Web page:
Integration of Chest CT CAD into the Clinical Workflow and Impact on Radiologist Efficiency

Matthew Brown*, Patrick Browning, M. Wasil Wahi-Anwar, Mitchell Murphy, Jayson Delgado, Hayit Greenspan, Fereidoun Abtin, Shahnaz Ghahremani, Nazanin Yaghmai, Irene da Costa, Moshe Becker, Jonathan Goldin

*Corresponding author for this work

Research output: Contribution to journalArticlepeer-review

Abstract

Rationale and Objectives: The purpose of this paper is to describe the integration of a commercial chest CT computer-aided detection (CAD) system into the clinical radiology reporting workflow and perform an initial investigation of its impact on radiologist efficiency. It seeks to complement research into CAD sensitivity and specificity of stand-alone systems, by focusing on report generation time when the CAD is integrated into the clinical workflow. Materials and Methods: A commercial chest CT CAD software that provides automated detection and measurement of lung nodules, ascending and descending aorta, and pleural effusion was integrated with a commercial radiology report dictation application. The CAD system automatically prepopulated a radiology report template, thus offering the potential for increased efficiency. The integrated system was evaluated using 40 scans from a publicly available lung nodule database. Each scan was read using two methods: (1) without CAD analytics, i.e., manually populated report with measurements using electronic calipers, and (2) with CAD analytics to prepopulate the report for reader review and editing. Three radiologists participated as readers in this study. Results: CAD assistance reduced reading times by 7%–44%, relative to the conventional manual method, for the three radiologists from opening of the case to signing of the final report. Conclusion: This study provides an investigation of the impact of CAD and measurement on chest CTs within a clinical reporting workflow. Prepopulation of a report with automated nodule and aorta measurements yielded substantial time savings relative to manual measurement and entry.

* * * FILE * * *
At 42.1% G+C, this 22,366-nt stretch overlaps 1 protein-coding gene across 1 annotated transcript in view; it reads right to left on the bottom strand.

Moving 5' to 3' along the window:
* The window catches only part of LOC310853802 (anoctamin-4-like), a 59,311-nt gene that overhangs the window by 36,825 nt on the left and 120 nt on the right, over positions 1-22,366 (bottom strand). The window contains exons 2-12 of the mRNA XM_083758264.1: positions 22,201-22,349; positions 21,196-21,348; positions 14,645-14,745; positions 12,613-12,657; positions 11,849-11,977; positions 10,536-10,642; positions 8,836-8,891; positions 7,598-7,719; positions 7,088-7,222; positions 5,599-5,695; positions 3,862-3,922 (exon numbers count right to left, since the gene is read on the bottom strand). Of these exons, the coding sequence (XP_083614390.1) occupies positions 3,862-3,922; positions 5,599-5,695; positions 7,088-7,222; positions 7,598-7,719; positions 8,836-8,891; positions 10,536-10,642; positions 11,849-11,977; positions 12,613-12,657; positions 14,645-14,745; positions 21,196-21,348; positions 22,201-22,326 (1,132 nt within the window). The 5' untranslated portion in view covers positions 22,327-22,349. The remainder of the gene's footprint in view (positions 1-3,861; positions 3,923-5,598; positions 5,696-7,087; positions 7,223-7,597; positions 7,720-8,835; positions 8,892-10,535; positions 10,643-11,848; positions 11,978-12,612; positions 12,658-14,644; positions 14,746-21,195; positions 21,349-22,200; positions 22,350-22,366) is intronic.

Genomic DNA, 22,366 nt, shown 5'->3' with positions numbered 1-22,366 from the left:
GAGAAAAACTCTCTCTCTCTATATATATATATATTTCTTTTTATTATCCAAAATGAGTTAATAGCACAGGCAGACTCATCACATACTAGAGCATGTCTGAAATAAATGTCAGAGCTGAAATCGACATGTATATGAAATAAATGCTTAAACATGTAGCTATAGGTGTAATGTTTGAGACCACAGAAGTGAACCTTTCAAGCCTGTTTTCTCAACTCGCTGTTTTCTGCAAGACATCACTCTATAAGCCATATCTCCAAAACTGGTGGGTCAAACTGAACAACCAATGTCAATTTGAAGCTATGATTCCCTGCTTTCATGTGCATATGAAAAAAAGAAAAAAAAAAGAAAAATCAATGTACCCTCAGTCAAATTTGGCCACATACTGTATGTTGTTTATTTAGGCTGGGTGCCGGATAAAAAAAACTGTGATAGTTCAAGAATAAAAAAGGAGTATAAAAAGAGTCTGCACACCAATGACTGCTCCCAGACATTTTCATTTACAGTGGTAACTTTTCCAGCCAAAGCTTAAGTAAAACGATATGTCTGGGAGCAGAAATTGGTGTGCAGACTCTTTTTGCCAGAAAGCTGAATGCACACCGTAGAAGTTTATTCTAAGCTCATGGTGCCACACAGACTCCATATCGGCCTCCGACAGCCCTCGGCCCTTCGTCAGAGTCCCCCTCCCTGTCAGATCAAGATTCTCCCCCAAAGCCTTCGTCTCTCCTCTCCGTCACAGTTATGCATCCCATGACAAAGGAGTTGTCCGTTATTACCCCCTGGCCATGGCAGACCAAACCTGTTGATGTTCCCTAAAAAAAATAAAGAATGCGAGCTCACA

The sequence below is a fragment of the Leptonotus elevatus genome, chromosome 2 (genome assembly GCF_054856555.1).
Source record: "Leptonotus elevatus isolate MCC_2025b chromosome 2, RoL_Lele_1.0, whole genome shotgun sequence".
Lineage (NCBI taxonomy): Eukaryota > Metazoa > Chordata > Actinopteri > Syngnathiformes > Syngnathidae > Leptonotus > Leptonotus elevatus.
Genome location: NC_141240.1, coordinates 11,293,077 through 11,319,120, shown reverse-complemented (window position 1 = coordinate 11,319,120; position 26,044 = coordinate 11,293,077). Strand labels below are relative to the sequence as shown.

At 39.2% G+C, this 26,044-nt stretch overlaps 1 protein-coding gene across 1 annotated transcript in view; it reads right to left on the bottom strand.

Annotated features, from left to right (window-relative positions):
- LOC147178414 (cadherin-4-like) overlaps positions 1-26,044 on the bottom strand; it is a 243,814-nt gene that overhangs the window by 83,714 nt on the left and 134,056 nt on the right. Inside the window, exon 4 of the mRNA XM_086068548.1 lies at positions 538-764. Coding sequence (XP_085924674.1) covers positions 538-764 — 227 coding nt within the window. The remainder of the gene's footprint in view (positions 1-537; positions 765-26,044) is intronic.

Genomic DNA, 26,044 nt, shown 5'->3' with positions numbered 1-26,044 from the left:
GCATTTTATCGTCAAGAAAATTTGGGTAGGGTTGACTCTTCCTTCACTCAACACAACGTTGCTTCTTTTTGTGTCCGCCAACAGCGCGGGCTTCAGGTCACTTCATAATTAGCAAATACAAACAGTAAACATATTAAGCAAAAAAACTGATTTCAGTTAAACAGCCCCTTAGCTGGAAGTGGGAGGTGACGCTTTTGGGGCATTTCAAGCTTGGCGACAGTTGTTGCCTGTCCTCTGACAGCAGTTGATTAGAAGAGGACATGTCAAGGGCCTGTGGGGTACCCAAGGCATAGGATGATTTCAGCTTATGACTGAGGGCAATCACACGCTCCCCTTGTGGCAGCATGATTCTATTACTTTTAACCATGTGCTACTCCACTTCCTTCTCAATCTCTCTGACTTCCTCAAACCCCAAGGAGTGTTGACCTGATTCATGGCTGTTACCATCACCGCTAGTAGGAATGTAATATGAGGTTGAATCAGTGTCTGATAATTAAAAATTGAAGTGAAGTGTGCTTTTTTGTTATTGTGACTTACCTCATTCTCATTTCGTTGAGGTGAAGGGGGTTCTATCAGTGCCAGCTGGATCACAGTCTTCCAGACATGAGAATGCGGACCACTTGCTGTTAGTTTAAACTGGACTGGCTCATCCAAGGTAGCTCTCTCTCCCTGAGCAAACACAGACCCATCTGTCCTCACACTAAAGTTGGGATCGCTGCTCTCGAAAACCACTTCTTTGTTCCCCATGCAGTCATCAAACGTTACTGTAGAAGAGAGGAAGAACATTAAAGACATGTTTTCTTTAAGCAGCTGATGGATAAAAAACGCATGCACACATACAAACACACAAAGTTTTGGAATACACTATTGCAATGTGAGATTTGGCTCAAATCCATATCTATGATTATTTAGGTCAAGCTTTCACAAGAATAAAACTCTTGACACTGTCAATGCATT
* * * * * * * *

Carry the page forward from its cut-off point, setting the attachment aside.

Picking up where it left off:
Original languageEnglish
Pages (from-to)626-631
Number of pages6
JournalAcademic Radiology
Volume26
Issue number5
DOIs
StatePublished - May 2019

Funding

FundersFunder number
RADLogics, Inc.
Tobacco-Related Disease Research Program26IR-0020
Tobacco-Related Disease Research Program

    Keywords

    • Computer-aided detection
    • Lung nodules

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